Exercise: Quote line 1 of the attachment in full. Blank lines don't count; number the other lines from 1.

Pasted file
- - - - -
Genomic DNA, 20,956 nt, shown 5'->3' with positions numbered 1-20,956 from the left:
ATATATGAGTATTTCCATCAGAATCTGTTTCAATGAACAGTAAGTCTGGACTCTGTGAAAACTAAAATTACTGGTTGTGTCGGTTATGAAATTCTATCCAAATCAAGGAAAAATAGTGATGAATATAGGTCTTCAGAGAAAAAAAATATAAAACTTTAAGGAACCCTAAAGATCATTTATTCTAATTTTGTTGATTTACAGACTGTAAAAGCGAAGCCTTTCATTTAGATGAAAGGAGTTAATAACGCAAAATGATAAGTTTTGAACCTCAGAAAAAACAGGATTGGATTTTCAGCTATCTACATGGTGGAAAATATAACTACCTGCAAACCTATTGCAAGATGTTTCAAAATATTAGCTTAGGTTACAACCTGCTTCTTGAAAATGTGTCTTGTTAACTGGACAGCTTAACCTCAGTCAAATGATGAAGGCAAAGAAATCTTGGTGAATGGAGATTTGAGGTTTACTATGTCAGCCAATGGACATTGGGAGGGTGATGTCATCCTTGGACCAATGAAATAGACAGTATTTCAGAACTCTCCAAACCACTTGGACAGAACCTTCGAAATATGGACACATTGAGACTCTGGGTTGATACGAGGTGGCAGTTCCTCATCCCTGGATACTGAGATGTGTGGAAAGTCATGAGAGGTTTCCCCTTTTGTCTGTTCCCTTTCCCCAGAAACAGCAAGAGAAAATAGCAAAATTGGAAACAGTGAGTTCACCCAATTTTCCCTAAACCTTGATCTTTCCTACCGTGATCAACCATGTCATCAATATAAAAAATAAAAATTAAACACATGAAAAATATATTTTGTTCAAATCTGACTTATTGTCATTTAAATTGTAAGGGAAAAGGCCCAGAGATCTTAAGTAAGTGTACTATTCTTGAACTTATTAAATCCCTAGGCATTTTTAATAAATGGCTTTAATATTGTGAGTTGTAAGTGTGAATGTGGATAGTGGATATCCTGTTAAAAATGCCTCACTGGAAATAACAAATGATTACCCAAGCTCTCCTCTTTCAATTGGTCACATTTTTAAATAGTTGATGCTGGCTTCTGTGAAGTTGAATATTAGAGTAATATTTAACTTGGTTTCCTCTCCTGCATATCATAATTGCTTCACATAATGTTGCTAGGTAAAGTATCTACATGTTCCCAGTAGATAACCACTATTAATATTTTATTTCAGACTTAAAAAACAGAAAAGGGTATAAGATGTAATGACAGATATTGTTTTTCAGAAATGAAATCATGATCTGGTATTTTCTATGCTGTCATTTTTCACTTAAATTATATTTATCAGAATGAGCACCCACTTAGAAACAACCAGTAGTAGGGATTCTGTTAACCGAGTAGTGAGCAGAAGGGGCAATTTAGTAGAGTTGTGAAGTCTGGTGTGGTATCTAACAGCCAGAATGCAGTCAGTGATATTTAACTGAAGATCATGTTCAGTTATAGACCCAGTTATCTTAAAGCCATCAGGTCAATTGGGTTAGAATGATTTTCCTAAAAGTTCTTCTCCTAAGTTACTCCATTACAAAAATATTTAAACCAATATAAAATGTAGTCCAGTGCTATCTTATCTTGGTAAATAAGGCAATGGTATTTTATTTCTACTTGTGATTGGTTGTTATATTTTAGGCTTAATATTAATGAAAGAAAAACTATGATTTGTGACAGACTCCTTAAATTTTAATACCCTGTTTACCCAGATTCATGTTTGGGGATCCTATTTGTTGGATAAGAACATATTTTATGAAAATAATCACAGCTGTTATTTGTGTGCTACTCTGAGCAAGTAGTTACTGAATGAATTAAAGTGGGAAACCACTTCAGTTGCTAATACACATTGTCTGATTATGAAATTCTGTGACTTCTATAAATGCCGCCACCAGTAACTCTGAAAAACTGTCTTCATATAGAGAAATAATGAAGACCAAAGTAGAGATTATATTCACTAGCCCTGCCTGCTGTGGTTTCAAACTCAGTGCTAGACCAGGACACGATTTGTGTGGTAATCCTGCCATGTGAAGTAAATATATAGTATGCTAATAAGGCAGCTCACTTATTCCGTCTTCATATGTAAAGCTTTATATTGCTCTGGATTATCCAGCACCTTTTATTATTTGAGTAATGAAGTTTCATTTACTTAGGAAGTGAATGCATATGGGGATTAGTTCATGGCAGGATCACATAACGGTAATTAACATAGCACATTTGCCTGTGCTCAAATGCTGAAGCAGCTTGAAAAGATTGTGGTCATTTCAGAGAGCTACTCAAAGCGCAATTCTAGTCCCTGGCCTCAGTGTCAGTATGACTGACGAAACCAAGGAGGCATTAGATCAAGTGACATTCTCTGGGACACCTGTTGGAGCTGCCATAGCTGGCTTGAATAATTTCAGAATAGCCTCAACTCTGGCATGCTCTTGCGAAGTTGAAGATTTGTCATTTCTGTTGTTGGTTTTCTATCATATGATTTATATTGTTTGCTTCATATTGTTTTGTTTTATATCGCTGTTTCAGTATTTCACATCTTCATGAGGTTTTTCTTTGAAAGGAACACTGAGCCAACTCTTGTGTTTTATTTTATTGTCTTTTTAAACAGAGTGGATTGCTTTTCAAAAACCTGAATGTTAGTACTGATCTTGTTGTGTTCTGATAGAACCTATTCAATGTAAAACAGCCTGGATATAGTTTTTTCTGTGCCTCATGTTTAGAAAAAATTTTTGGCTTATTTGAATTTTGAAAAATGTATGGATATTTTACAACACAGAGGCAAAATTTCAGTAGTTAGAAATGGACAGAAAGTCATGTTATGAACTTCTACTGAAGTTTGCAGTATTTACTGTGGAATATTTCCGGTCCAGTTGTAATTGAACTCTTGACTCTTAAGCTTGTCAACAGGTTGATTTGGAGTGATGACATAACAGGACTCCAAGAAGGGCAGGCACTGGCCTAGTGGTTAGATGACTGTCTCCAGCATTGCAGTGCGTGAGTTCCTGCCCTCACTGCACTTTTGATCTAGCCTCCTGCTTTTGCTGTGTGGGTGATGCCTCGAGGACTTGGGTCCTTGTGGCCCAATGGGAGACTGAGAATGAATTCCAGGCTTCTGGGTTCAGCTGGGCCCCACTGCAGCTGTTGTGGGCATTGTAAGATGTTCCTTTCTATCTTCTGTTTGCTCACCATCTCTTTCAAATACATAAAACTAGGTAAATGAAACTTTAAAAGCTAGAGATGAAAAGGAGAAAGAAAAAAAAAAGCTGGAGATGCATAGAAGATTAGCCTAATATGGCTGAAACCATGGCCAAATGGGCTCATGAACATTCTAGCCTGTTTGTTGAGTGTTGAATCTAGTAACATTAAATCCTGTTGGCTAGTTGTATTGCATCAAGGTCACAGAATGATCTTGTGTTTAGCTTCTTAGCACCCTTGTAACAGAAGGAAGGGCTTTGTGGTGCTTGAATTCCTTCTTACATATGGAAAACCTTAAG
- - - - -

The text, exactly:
Genomic DNA, 20,956 nt, shown 5'->3' with positions numbered 1-20,956 from the left: